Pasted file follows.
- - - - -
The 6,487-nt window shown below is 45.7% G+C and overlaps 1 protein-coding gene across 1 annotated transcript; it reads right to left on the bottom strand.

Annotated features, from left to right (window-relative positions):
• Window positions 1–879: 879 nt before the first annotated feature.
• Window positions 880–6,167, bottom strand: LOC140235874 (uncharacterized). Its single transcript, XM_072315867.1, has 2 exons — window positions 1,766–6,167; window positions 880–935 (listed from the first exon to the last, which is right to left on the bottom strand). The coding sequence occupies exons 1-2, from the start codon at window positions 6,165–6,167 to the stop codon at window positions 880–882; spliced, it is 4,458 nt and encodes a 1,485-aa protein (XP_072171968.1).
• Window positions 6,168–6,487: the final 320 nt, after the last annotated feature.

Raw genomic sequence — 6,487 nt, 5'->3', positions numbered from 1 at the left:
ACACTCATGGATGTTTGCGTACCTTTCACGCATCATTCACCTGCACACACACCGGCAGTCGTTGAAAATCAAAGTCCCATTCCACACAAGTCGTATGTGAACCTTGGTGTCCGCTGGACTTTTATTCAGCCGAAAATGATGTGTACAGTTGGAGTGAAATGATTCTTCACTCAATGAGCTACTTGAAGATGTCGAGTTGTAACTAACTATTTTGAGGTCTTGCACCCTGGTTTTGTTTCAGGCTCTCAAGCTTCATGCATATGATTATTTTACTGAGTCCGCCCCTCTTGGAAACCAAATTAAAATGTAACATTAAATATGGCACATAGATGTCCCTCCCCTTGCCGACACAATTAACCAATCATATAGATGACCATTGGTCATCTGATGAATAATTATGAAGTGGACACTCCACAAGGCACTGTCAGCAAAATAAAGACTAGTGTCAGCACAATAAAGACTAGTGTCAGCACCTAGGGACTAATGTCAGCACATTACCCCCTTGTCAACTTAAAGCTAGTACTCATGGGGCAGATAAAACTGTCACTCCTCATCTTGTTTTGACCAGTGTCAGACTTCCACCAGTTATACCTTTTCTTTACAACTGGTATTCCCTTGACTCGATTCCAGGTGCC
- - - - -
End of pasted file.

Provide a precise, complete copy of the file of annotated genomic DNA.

The 6,487-nt window shown below is 45.7% G+C and overlaps 1 protein-coding gene across 1 annotated transcript; it reads right to left on the bottom strand.

Annotated features, from left to right (window-relative positions):
• Window positions 1–879: 879 nt before the first annotated feature.
• Window positions 880–6,167, bottom strand: LOC140235874 (uncharacterized). Its single transcript, XM_072315867.1, has 2 exons — window positions 1,766–6,167; window positions 880–935 (listed from the first exon to the last, which is right to left on the bottom strand). The coding sequence occupies exons 1-2, from the start codon at window positions 6,165–6,167 to the stop codon at window positions 880–882; spliced, it is 4,458 nt and encodes a 1,485-aa protein (XP_072171968.1).
• Window positions 6,168–6,487: the final 320 nt, after the last annotated feature.

Raw genomic sequence — 6,487 nt, 5'->3', positions numbered from 1 at the left:
ACACTCATGGATGTTTGCGTACCTTTCACGCATCATTCACCTGCACACACACCGGCAGTCGTTGAAAATCAAAGTCCCATTCCACACAAGTCGTATGTGAACCTTGGTGTCCGCTGGACTTTTATTCAGCCGAAAATGATGTGTACAGTTGGAGTGAAATGATTCTTCACTCAATGAGCTACTTGAAGATGTCGAGTTGTAACTAACTATTTTGAGGTCTTGCACCCTGGTTTTGTTTCAGGCTCTCAAGCTTCATGCATATGATTATTTTACTGAGTCCGCCCCTCTTGGAAACCAAATTAAAATGTAACATTAAATATGGCACATAGATGTCCCTCCCCTTGCCGACACAATTAACCAATCATATAGATGACCATTGGTCATCTGATGAATAATTATGAAGTGGACACTCCACAAGGCACTGTCAGCAAAATAAAGACTAGTGTCAGCACAATAAAGACTAGTGTCAGCACCTAGGGACTAATGTCAGCACATTACCCCCTTGTCAACTTAAAGCTAGTACTCATGGGGCAGATAAAACTGTCACTCCTCATCTTGTTTTGACCAGTGTCAGACTTCCACCAGTTATACCTTTTCTTTACAACTGGTATTCCCTTGACTCGATTCCAGGTGCC